Letting Go of A Security Symbol
Why do some children have security symbols and some don't?
Actually, all children have some type of security symbol at some point in their development. It could be a blanket or a pacifier, or it could be a story or a ritual. It's quite natural to their development to identify something in their lives that is constant, non-threatening and always comforting. These symbols are especially important as security when the child goes into unfamiliar location like a new child care situation. It allows them to take some of their own world to the new place, so they don't feel completely alone.
How do you tell if it's an unhealthy habit?
In the case of a pacifier, who decides when to use it – the baby or the parent? If parents "plug up" the baby all the time, it's probably overused. They should be given only after other methods of satisfying the baby have been tried.
If the child is miserable all day without his blanket while he is in first or second grade, his problem could be deeper than even the blanket can fix. Watch for behavior that is inappropriate or excessive for that age group. Ask an expert for advice.
How old should they be when they give them up?
It depends on the child and his circumstances. Some will be fiercely independent, and will be proud to give it up at age four or five. Others may need a warm, fuzzy object until they are well into grade school; although they may hide it from most people. Those kids may need to go to kindergarten with a little piece of it in their pocket. Physicians say pacifiers should be given up by age two, because of the developing dental structure. But many toddlers want to use them until they are three or four years old. Redirect the child to a blanket or stuffed animal if he still needs something.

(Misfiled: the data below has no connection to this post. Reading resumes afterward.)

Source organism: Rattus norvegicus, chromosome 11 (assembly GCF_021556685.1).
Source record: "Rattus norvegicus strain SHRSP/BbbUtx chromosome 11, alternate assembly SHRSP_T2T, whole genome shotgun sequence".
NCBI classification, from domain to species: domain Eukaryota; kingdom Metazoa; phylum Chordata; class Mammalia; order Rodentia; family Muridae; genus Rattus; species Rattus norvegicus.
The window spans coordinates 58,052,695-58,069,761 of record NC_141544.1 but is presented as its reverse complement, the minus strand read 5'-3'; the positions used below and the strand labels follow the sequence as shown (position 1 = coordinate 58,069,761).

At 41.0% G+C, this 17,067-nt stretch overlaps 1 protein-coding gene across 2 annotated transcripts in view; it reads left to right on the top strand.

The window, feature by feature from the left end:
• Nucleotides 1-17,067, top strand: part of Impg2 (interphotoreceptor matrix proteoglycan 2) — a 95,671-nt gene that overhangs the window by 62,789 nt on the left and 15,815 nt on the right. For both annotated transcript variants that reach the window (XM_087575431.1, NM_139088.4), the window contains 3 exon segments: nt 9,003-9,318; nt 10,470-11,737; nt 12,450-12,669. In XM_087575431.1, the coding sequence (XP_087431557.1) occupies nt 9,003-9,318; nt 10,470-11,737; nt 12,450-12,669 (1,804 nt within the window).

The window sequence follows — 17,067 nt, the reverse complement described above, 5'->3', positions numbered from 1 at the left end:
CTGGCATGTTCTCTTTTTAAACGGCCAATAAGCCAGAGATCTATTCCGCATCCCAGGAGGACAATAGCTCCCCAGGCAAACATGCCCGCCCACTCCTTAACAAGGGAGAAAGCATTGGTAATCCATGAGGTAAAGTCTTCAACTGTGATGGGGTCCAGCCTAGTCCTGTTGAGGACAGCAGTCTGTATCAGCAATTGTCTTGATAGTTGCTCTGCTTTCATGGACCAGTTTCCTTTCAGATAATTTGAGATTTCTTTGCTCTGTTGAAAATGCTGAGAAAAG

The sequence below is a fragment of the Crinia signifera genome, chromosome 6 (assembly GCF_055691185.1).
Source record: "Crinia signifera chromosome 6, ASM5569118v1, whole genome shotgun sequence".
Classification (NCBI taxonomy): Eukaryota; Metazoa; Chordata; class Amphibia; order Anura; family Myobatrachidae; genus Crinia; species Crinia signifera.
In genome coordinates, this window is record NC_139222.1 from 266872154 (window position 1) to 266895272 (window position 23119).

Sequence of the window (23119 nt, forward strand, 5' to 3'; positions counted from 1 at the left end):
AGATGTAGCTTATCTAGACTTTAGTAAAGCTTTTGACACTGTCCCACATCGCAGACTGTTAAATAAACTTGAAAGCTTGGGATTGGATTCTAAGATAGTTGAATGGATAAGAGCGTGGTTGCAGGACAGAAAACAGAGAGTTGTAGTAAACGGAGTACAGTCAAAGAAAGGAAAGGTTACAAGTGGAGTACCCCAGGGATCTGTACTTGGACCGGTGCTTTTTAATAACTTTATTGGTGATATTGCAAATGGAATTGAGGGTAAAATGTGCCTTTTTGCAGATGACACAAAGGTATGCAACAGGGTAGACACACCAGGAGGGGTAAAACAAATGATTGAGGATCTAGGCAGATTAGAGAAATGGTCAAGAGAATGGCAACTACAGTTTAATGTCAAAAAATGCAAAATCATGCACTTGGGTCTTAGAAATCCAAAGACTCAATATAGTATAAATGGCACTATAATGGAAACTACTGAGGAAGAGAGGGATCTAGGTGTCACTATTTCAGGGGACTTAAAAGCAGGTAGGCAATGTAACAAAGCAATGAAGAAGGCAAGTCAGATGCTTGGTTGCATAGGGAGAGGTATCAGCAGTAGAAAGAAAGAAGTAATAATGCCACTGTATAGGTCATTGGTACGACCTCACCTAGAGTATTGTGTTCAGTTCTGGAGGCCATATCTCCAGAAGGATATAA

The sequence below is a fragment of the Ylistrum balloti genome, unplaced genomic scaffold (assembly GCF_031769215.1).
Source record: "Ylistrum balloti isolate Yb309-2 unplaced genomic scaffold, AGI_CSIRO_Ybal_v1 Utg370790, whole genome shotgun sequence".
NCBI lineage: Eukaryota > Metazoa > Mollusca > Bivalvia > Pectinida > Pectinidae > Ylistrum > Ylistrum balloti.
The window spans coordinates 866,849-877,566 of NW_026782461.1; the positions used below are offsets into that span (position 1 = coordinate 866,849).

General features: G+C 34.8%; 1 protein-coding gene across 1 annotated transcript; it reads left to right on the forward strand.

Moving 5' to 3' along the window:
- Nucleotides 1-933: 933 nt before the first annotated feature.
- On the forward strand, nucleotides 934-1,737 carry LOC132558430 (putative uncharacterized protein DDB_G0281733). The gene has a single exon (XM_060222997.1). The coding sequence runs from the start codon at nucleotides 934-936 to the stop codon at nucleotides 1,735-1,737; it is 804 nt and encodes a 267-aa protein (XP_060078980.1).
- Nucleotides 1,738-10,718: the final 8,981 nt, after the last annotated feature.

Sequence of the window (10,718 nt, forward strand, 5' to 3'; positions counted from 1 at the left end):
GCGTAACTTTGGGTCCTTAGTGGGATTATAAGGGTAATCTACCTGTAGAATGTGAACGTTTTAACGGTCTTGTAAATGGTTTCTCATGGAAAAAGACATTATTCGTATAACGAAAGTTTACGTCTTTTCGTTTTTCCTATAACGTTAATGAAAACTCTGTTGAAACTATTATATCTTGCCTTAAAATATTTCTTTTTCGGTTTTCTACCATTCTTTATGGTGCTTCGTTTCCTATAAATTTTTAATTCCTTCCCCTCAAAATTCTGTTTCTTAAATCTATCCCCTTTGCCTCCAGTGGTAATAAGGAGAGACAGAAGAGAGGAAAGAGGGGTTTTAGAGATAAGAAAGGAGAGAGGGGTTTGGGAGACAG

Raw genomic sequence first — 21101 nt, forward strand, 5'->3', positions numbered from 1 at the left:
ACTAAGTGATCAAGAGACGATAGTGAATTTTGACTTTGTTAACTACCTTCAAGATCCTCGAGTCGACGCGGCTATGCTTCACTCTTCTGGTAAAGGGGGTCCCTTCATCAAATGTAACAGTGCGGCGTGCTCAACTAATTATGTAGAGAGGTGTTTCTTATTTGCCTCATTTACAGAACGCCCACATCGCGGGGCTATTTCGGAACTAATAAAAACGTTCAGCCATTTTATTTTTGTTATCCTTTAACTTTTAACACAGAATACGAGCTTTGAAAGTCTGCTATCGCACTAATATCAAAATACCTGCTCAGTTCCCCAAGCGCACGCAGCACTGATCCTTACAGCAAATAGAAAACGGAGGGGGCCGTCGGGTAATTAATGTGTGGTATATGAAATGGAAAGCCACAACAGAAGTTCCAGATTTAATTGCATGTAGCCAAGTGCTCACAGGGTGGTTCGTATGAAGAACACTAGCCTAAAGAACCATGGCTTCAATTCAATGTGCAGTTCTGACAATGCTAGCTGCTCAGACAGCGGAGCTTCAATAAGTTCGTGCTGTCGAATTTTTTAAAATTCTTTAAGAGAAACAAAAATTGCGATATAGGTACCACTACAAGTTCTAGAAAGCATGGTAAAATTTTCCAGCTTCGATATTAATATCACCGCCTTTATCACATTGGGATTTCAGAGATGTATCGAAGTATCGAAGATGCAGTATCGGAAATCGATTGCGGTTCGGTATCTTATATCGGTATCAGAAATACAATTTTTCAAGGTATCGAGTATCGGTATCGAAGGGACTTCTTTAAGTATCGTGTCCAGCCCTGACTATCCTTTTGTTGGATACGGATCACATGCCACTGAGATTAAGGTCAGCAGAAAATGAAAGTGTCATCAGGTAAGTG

How do you begin to take the security blanket away?
It's better to let the child decide when to give up the object. Parents should respect how much that blanket means, and treat the child as the person in charge of it. The child will want to give it up when he becomes more conscious of his image with peers, so you won't have to force him to do it. But do talk about it—tell your child that as she gets older, she will want to give it up. Discuss when it's more appropriate to leave it in the car or at home. Talk about the techniques she might try when she's ready to give it up. Acknowledge that it might be difficult, but you are confident she will succeed. And she will -- with your gentle encouragement.
For more information on security symbols, call 553-3000 or toll-free (877) 553-3001 or email email@example.com
Reprinted with the permission of the Heartland Family Service. © 2008 Heartland Family Service
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